First-year students and transfer students in their first year who have already achieved academic success at the University were honored at the Success Scholars reception Feb. 23. The Success Scholars program recognizes new students who earned a GPA of 3.75…
Studying Human Behavior and Turning Policy Into Practice to Address Food Insecurity on the ‘’Cuse Conversations’ Podcast
Children living in the City of Syracuse face the highest child poverty rate in the country, with 48.4% of children living in poverty, not sure where their next meal will come from, according to the most recent data published in the 2020 U.S. census.
Those numbers are staggering, but this week, Syracuse University is partnering with the Salvation Army of Syracuse to raise awareness of the problem and collect valuable donations, coming together to combat food insecurity as one university and one community.
On Sept. 13, the University launched an awareness initiative, Combating Food Insecurity as One University, to showcase the work being done both on campus and throughout the City of Syracuse to raise awareness about food insecurity issues.
“We’re going to have some food drives where people can donate food that will go both toward Hendricks Chapel as well as the community food bank. I think these are great ways of dealing with the short-term need in our community. Those emergency food assistance providers are great ways to deal with the food insecurity issue, even if it’s occurring in a cyclical way. Providing several days’ worth of food can really be meaningful and help support our community,” says Colleen Heflin, associate dean, chair and professor in the Maxwell School’s public administration and international affairs (PAIA) department.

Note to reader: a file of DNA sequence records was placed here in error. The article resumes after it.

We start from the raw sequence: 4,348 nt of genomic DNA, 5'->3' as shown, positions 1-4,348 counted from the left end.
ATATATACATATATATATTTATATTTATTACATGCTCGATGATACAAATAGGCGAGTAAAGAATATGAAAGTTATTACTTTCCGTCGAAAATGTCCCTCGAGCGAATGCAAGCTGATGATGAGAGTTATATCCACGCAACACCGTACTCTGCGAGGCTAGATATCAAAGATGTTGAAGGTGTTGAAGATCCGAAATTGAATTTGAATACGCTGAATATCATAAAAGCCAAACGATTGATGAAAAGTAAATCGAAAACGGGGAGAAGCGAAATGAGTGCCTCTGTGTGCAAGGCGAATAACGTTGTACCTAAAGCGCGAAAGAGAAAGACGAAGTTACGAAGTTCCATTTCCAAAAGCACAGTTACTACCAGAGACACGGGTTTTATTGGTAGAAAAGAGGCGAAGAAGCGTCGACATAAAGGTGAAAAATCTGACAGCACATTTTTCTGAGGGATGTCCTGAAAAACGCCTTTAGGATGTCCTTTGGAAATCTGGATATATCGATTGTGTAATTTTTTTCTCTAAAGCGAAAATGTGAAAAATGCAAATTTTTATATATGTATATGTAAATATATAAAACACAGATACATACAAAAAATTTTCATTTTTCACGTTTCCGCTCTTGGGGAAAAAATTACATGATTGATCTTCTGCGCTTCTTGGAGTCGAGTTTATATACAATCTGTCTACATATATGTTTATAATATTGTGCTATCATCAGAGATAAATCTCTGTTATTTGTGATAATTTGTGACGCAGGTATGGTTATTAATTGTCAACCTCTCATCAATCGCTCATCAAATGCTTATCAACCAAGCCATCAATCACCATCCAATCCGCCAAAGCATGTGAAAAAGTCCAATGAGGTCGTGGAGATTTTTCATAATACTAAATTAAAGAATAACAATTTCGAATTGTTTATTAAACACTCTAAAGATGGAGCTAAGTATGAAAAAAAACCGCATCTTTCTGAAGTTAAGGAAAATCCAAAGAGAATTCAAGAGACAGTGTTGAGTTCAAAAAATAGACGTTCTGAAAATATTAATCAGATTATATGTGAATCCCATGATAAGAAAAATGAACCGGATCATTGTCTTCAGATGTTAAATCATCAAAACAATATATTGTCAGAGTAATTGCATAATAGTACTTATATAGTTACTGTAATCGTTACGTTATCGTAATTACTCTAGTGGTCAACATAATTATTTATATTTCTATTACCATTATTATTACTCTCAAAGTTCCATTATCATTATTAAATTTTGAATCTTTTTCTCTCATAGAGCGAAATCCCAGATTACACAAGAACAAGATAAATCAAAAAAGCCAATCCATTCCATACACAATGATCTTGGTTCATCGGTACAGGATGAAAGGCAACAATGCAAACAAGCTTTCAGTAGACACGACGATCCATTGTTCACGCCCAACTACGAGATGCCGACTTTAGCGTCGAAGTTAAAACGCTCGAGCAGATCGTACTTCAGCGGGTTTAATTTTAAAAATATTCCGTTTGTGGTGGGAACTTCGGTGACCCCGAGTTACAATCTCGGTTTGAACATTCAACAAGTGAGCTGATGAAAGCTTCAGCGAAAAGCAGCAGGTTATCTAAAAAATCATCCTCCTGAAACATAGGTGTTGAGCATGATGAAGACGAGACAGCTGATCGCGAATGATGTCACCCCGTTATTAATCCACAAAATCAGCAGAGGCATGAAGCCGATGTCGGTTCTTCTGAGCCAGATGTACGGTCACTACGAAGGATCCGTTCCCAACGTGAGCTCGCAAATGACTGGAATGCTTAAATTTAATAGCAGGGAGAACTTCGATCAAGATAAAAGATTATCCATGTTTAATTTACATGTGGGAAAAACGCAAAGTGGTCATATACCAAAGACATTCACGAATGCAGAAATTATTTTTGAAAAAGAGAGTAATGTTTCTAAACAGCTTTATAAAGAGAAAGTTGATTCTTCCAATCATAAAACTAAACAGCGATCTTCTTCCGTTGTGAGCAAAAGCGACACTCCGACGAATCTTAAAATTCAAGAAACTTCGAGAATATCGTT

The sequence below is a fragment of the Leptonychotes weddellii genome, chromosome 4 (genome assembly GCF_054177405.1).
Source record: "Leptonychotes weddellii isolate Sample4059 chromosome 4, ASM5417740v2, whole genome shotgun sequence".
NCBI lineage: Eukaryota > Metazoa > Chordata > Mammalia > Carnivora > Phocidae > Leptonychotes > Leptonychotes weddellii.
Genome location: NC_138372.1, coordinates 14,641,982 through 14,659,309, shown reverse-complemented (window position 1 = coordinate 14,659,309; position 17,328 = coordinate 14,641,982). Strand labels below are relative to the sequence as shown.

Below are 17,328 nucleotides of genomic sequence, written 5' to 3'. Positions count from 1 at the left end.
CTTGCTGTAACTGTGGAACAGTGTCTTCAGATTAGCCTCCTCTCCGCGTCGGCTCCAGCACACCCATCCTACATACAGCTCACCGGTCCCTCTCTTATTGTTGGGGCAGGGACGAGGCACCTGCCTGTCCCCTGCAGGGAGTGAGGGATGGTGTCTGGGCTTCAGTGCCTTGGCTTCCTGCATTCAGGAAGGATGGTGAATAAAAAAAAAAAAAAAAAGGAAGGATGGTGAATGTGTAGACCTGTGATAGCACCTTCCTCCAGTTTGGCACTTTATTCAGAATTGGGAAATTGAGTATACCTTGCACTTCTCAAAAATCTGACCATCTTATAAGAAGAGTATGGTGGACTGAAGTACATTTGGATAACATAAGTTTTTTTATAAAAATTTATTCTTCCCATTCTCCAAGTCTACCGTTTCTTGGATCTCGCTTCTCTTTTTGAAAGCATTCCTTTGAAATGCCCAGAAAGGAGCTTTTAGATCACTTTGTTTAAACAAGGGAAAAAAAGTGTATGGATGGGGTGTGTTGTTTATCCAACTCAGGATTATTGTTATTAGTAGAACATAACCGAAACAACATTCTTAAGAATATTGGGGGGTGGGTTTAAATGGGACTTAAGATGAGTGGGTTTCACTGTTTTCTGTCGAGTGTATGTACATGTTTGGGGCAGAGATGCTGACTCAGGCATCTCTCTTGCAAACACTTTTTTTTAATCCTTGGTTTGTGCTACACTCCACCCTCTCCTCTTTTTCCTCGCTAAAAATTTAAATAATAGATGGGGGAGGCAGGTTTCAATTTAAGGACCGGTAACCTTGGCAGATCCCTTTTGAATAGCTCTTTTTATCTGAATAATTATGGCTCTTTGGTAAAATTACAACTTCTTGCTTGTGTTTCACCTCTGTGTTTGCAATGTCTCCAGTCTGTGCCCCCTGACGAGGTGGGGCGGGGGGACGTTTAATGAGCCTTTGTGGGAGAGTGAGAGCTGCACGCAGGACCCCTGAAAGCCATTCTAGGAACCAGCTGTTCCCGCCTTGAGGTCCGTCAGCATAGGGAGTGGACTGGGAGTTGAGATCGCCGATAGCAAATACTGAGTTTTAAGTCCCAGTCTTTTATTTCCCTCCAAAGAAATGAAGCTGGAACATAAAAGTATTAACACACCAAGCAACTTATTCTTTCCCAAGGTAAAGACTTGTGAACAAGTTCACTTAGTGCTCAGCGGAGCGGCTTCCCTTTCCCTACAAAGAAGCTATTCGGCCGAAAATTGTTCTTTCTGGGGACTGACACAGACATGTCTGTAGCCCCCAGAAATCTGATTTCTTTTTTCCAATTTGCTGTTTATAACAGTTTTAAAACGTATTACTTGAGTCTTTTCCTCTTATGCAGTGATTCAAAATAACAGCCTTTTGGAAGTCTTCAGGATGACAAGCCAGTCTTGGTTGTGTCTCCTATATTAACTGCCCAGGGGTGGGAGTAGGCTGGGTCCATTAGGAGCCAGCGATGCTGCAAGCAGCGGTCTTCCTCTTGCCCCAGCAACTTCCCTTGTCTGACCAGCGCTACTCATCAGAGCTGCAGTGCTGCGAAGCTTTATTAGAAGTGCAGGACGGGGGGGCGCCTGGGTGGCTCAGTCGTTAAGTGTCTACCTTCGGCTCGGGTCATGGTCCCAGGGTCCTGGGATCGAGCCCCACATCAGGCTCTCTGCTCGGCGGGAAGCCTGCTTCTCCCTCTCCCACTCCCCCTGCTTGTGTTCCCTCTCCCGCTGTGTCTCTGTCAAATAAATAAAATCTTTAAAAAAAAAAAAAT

Food Insecurity Awareness Week is being hosted by the Office of Community Engagement, and on this week’s episode of “’Cuse Conversations,” we spotlight the incredible, data-driven work being done on campus to address food insecurity and food justice.
Heflin, a senior research associate with both the Center for Policy Research and the Lerner Center for Public Health Promotion and Population Health has areas of expertise in poverty and child, family and social policies.
Len Lopoo is a Maxwell PAIA professor, Paul Volcker Chair in behavioral economics, senior research associate in the Center for Policy Research and director of the Maxwell X Lab, where experts examine policy issues through different disciplinary lenses to come up with practical solutions.